Many years ago, I attended a lecture at my university that was given by William Shockley who received a Nobel prize along with others for their invention of the transistor. It was striking to me how the faculty reacted to him. They were truly in awe, and treated him with something close to reverence. I've always imagined that they received him that way because he received the Nobel prize, not because he invented the transistor, though it's just a feeling.
Shockley was a controversial figure toward the end of his life, including when I saw him, for his views on the relationship between intelligence and genetics, which were (are) considered racist. I didn't know anything about his views about that in advance. But before the lecture started, a group of minority students entered the lecture hall very dramatically and stood in front of the podium with arms crossed, facing the audience, staring straight ahead. Of course, they were peacefully expressing their displeasure about his views. A buzz went around, and folks like me who didn't know what was going on soon heard an explanation from someone nearby who did.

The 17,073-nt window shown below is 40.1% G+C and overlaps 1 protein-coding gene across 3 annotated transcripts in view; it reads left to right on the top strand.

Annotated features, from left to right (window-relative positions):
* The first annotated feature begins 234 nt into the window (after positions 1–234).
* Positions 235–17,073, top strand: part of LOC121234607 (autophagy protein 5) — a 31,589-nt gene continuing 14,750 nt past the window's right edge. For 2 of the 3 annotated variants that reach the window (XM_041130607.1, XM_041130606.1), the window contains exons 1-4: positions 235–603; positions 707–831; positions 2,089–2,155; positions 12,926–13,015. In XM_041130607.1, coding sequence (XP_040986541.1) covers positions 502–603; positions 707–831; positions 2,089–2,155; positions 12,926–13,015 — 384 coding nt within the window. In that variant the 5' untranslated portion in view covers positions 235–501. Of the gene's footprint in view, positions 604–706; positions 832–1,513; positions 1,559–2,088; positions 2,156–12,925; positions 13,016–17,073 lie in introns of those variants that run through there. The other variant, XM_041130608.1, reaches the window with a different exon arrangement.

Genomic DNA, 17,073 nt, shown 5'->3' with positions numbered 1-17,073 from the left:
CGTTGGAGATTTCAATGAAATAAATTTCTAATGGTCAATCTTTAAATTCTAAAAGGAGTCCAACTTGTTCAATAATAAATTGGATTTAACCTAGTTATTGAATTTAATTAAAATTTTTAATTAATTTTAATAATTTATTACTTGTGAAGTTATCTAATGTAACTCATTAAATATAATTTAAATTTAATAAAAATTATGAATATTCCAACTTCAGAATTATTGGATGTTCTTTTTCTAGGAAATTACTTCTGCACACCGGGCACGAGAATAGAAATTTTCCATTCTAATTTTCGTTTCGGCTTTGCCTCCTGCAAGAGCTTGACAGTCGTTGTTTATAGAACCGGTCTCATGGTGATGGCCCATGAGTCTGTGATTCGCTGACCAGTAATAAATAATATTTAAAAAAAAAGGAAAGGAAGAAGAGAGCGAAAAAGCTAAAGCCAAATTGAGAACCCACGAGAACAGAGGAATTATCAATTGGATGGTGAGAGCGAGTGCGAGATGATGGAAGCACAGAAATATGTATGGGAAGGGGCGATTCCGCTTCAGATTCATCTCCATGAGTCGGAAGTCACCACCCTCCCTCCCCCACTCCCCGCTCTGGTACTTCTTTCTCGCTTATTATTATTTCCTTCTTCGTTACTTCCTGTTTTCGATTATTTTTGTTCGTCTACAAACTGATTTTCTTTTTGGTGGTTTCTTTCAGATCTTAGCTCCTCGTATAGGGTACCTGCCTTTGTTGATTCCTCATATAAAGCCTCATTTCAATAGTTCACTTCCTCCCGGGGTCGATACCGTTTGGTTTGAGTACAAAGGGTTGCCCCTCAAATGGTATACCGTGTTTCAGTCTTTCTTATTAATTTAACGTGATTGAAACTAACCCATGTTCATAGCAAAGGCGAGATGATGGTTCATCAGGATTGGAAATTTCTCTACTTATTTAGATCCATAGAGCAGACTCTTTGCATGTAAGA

Shockley didn't speak at all about those views, and instead focused on the transistor and other appropriate topics. Suddenly, in the middle of the lecture, I noticed that the body language of students who were standing up front had changed. Instead of silently expressing their disdain for his views, their posture had softened and they were listening to his lecture with interest, just as I was. Except they were standing at the front rather than sitting in the seats.
If it weren't for his invention of the transistor - and possibly his receipt of the Nobel Prize - the world would little note nor long remember Shockley's views on the relationship between intelligence and genetics. Which, to be honest, seem kindda dumb for a man of his breeding.